Sponsored by the Never Say Never Foundation, Pirates of the Care Free Being and Sailability Greater Tampa Bay, the three-day event was held at the Clearwater Community Sailing Center. Events were designed to teach ocean appreciation and sailing skills and the importance of following dreams. SPC students helped with the obstacle course and mobility and agility exercises and offered pilates sessions to the kids.

SPC senior Shanna Rousseau was as excited as event organizers because SPC’s attendance meant kids would get more individual attention.

“Any time I can work with kids, it’s uber rewarding because they don’t really think of themselves as having disabilities,” Rousseau said. “They can do anything.”

Last year, 11 families and 23 aspiring pirates took part in the event. The camp is supported solely through donations, which means campers and their families participate at no cost.

“This is a great event to help pediatric amputees and the community,” said Arlene Gillis, program director of the J.E. Hanger College of Orthotics & Prosthetics Program at SPC. “It’s really an amazing learning opportunity and allows our students to give back.”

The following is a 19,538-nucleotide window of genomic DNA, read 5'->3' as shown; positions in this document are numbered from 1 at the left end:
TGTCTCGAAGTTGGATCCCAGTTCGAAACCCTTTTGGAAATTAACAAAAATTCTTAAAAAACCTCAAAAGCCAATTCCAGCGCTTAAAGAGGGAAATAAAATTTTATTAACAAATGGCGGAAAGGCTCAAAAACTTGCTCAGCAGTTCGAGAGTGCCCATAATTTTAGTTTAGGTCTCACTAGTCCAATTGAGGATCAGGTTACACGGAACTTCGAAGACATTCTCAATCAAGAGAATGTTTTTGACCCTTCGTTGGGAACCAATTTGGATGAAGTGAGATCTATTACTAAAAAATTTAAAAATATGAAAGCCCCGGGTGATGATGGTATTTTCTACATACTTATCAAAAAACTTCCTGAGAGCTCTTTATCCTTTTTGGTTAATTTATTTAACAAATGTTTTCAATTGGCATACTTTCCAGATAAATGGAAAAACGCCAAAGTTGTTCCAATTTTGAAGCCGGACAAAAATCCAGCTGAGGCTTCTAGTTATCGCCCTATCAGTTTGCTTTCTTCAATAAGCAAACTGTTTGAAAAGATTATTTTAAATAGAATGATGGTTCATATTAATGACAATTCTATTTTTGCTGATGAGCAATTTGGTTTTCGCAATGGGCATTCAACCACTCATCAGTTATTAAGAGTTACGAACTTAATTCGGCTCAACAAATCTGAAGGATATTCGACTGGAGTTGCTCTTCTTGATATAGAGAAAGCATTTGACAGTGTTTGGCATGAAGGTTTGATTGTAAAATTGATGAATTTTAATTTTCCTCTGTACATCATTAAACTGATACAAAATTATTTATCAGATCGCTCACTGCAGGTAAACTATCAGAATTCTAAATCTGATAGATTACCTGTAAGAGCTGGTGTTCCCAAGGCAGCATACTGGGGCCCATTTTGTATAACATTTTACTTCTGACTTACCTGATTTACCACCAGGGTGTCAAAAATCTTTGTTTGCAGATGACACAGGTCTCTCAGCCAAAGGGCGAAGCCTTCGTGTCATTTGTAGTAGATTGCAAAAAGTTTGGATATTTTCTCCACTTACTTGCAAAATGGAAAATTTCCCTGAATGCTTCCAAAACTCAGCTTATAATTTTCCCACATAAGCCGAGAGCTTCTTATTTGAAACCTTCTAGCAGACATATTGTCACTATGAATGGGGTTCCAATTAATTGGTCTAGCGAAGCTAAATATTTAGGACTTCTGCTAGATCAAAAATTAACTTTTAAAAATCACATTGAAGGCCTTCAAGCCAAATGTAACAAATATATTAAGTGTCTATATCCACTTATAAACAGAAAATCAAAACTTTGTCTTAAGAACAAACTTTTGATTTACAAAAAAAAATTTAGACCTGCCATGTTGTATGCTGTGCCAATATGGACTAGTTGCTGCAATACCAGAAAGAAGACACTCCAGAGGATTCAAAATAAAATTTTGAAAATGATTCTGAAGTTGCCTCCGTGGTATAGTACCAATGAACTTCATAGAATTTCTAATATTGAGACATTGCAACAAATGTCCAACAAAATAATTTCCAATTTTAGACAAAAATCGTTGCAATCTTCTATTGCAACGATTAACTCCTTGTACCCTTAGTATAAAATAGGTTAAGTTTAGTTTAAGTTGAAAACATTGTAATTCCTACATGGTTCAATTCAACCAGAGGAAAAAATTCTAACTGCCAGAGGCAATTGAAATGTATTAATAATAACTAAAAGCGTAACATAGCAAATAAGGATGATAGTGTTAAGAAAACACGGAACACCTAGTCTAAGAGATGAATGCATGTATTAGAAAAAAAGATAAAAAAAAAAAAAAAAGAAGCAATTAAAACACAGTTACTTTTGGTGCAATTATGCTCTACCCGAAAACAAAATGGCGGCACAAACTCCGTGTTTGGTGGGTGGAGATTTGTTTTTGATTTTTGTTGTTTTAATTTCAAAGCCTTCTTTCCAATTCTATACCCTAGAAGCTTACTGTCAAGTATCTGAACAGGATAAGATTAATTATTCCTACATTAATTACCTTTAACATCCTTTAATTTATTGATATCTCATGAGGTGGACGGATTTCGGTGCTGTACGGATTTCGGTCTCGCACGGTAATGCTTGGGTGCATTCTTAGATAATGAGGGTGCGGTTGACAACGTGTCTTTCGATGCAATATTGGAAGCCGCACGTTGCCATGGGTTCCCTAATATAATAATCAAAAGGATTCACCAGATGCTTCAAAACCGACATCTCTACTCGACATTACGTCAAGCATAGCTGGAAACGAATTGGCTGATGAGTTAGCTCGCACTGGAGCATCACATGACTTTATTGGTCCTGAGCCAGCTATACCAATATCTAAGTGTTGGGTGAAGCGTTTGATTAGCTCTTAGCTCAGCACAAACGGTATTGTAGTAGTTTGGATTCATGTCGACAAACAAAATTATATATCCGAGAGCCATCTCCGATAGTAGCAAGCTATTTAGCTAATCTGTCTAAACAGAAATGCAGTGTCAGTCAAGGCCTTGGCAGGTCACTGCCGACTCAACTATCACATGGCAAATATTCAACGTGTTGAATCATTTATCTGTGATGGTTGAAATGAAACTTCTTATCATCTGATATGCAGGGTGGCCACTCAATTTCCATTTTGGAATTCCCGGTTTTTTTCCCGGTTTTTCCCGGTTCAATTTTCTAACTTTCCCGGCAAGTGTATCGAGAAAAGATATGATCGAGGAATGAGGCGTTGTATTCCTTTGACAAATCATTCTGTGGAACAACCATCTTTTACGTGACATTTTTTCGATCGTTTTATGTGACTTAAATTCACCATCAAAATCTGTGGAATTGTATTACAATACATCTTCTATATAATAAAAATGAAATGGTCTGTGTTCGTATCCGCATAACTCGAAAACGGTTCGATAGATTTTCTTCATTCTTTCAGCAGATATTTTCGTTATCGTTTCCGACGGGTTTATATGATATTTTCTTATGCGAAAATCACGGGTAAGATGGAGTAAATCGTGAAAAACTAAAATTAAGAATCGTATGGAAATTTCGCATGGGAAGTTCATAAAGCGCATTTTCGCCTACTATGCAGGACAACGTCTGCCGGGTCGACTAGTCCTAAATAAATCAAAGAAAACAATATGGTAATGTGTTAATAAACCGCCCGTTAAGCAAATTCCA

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Bay News 9 aired a segment that featured the college’s Orthotics and Prosthetics program.

SPC recently has been awarded a series of grants including $3.5 million in federal workforce grants, one for logistics/supply chain management training and another for orthotics and prosthetics career education.

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Professor Sandy Campbell, PhD, RN and her Professional Roles class (first course in the RN-BSN program) co-created a code of conduct using concepts and principles from Dr. Cynthia Clark, author of the book, Civility in Nursing, and the work of Joe Tye, the Values Coach ("Pickle Pledge"). In class, the students first ranked civil behaviors (from Clark and their course syllabus) then combined them wwith Tye's pledge. They chose to focus on positive or civil behaviors rather than negative or uncivil behaviors and included the SPC commitment to complete bracelet statement, thus the "Positive Pickle Pledge Plus". Students signed individual pledges that they kept and the large poster shown here with Dr. Campbell, center front row.